For some years
now, MarkAudio has been known around theCesti_pair4.jpg world by audio enthusiasts and DIY
speaker hobbyists for their full-range drivers. Their drivers make it very easy
for a hobbyist to build a reasonably good sounding speaker, since a single
driver design can be used with no crossover needed. All the user has to do is
build the cabinet. Full-range driver proponents champion this approach to
speaker design, since they claim that crossovers color the sound and that using
multiple drivers create lobing interference patterns that also sullies the
sound. Earlier this year, MarkAudio introduced their finished speaker brand,
MarkAudio-SOTA, into the U.S. market. Their product line-up consists of four
speakers: three bookshelf speakers and a tower speaker. In this review, we will
be looking at their tower speaker, the Cesti T. The Cesti T towers are a
modestly sized towers meant for two-channel applications that come in a finely
lacquered finish, and at nearly $3,500 per pair, are intended for an upscale

Setup and Appearance


The Cesti T
towers arrived in boxes with a clever locking mechanism that kept the packaging
safely together and also made it easy to unpack. Within the boxes, the speakers
were sandwiched between thick foam blocks on the top and bottom of the box,
with a thick foam band protecting the middle. While the packing looked good to
protect the speakers from bumps and shocks, the speakers did not come in any
kind of plastic wrapping that would protect them from moisture, an odd omission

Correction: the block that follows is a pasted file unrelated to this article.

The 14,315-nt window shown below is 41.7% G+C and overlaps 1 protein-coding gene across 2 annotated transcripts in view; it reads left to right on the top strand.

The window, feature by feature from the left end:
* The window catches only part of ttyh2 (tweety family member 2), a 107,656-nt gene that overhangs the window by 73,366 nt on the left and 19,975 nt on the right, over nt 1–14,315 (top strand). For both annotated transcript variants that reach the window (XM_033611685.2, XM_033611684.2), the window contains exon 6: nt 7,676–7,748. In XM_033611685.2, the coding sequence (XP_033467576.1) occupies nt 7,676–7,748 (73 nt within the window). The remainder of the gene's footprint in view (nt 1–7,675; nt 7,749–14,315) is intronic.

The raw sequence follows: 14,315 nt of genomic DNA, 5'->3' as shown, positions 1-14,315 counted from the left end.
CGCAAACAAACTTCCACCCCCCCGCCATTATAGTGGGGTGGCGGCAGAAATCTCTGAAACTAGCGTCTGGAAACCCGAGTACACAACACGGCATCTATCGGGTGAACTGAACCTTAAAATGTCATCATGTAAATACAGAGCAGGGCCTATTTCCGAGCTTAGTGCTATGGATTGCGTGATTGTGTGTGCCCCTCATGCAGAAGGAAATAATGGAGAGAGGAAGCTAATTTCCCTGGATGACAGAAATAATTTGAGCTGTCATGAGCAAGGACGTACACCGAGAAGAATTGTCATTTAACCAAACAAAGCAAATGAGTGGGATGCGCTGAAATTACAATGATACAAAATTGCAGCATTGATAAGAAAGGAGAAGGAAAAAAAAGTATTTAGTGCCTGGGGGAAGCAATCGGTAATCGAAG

at this price point. Nonetheless, the speakers arrived at my doorstep in
excellent condition.

Cesti_pair_grille.jpg     Cesti_pair2.jpg

Out of the
box, the Cesti T speakers looked snazzy. They have a sleek, modernistic design,
and that vibrant red color with its exquisite polish certainly gives them
flair. Yes, ‘snazzy’ is the word I would use for these; they are not so
conservative that they become sedate, nor are they so unconventionally styled
that they become ostentatious. The rounded corners and the grooves of the
waveguides around the drivers give the Cesti T’s clean lines that are free from
any sharp angles. The drivers present themselves as aluminum disc cones
surrounded by the black rings of the surround and driver frame. The only logo
on the speaker is the inconspicuous initials ‘ML’ in the bottom corner of the
speaker. If you look carefully, you can see that the waveguides are not
completely symmetrical with respect to the cabinet. They have a slight
directional preference. With the grille on, the speakers do lose much of their
personality, and, as we will discuss later, the grille does not improve their
sound, so there is no harm in leaving the grille off if the user prefers. The
use of magnetic grilles keeps the front baffle clean of grille guides. The Cesti
T speakers also come in white and black colors for those who want a more
reserved look and would rather not have the speakers stand out as much. To sum
up the Cesti’s appearance, they look good, and, depending on their color, they
should be able to fit in a wide range of decors.